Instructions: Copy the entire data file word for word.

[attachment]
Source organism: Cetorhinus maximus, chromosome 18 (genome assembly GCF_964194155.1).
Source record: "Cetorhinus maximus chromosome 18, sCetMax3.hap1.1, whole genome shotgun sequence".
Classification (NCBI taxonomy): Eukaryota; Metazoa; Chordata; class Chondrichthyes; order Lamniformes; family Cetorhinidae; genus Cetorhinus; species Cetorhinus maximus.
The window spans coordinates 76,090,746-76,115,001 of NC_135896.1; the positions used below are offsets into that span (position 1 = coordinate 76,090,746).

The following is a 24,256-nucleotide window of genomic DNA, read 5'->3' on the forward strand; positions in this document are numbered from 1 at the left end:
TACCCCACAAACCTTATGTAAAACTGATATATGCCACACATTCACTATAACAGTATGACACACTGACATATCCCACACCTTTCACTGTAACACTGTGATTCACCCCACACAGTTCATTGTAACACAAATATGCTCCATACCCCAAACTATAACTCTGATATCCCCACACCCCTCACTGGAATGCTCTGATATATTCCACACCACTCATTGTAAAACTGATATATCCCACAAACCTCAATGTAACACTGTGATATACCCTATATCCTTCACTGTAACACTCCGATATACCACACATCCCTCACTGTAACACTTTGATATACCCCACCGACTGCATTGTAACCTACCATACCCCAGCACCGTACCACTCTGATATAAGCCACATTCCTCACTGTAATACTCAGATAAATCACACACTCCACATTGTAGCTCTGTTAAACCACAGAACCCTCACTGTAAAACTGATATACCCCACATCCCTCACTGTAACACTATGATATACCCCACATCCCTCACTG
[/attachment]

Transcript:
Source organism: Cetorhinus maximus, chromosome 18 (genome assembly GCF_964194155.1).
Source record: "Cetorhinus maximus chromosome 18, sCetMax3.hap1.1, whole genome shotgun sequence".
Classification (NCBI taxonomy): Eukaryota; Metazoa; Chordata; class Chondrichthyes; order Lamniformes; family Cetorhinidae; genus Cetorhinus; species Cetorhinus maximus.
The window spans coordinates 76,090,746-76,115,001 of NC_135896.1; the positions used below are offsets into that span (position 1 = coordinate 76,090,746).

The following is a 24,256-nucleotide window of genomic DNA, read 5'->3' on the forward strand; positions in this document are numbered from 1 at the left end:
TACCCCACAAACCTTATGTAAAACTGATATATGCCACACATTCACTATAACAGTATGACACACTGACATATCCCACACCTTTCACTGTAACACTGTGATTCACCCCACACAGTTCATTGTAACACAAATATGCTCCATACCCCAAACTATAACTCTGATATCCCCACACCCCTCACTGGAATGCTCTGATATATTCCACACCACTCATTGTAAAACTGATATATCCCACAAACCTCAATGTAACACTGTGATATACCCTATATCCTTCACTGTAACACTCCGATATACCACACATCCCTCACTGTAACACTTTGATATACCCCACCGACTGCATTGTAACCTACCATACCCCAGCACCGTACCACTCTGATATAAGCCACATTCCTCACTGTAATACTCAGATAAATCACACACTCCACATTGTAGCTCTGTTAAACCACAGAACCCTCACTGTAAAACTGATATACCCCACATCCCTCACTGTAACACTATGATATACCCCACATCCCTCACTG